An estimated 68,000 native birds are killed in New Zealand by introduced predators every night
By removing possums, rats and mustelids from the area, native species like tīeke (saddleback), hihi (stichbird), kākā, kākāriki and toutouwai (North Island robin), which are already naturally colonising suburbs near ZEALANDIA Te Māra a Tāne, will find safe habitats to thrive. While this project is focused on removing predators we hope that community groups will become inspired to pursue bird translocations as their suburbs become predator free.
Not just birds, lizards too
The Wellington region has 17 native lizard species, although one of these (the robust skink) is no longer found in the region, and several others are only living on offshore islands where there are no predators.
There are two types of lizards – geckos and skinks, known to Māori collectively as mokomoko. Once you know the difference, they are easy to tell apart. Skinks have scaly skin and narrow heads like a snake, while geckos have soft velvety skin, a defined neck and much larger eyes.
Tuatara are quite different. They are very early ancestors of modern lizards. Although now very rare, they were once seen throughout the country. In Wellington, tuatara are now only found in places where pest predators are intensively controlled, including at Zealandia, Ngā Manu Nature Reserve and on some offshore islands.
Lizards live in all different environments, from rocky coastal scree slopes to wetlands and forests. In this region, we have our own arboreal (tree dwelling) lizard, the Wellington green gecko.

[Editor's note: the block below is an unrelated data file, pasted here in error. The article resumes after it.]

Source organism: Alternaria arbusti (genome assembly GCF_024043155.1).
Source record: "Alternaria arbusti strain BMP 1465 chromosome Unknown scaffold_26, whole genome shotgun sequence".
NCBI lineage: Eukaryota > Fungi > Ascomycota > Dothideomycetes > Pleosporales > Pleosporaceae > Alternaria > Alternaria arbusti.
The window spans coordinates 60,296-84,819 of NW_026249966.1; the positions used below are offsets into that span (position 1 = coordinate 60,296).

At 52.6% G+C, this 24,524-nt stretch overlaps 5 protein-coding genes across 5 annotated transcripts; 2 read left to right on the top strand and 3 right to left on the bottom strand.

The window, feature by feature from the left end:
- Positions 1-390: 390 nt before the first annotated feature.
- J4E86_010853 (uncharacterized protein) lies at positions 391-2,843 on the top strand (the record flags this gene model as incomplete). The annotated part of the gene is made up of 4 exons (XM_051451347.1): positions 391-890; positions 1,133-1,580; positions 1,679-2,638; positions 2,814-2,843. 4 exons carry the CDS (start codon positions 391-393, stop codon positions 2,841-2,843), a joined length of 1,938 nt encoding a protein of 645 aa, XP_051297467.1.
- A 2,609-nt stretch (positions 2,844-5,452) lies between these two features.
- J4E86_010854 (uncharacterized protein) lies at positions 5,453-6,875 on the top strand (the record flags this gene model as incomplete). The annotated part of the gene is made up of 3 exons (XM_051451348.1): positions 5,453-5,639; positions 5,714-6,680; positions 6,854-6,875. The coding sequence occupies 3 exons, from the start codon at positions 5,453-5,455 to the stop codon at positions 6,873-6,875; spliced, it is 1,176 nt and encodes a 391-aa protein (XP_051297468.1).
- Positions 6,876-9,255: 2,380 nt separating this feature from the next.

You might even see native lizards in urban gardens. They will do much better if we can reduce the pressure of mammal predators and provide good habitat for them.
What’s so bad about rats, stoats and possums?
Rats, stoats and possums kill millions of native birds every year and have pushed species to the brink of extinction. Managing just these three predators for agriculture and conservation costs over $70 million each year.
Rats have been introduced across the globe by human activities. They threaten the survival of many native species from invertebrates like wētā and snails to lizards and birds. Rats eat almost anything which makes them a direct threat and in direct competition with native wildlife. They are common agricultural, industrial and domestic pests and cause a lot of economic damage as well as posing a risk to human health.
Possums were introduced from Australia, and eat many native species including snails and beetles as well as native birds. Possums decimate forest canopies and compete directly with native birds like kiwi for food and resources. Possums spread bovine tuberculosis to cattle and deer, resulting in high costs and lost productivity, and also harm horticulture and commercial forestry crops.
Stoats are one of the mustelid family (along with ferrets and weasels) which were introduced to manage rabbit plagues and found an unwanted place in New Zealand’s landscape. They have caused the extinction of several New Zealand bird species and are the major cause of decline for many other species, including reptiles and invertebrates. Stoats attack defenceless young kiwi and contribute to the continuing decline of mainland kiwi populations.
How many predators are there then?
The number of pests in New Zealand is many times larger than New Zealand’s population of nearly five million. Possum numbers in 2009 were estimated at 30 million. Scientists can’t hazard a guess at how many rats there are because their numbers fluctuate wildly. In Wellington, our possum numbers are relatively low in comparison to other cities, thanks in part to the Miramar Peninsula being possum free and the work of Zealandia but they still exist. Rats and stoats are a problem just like any other city.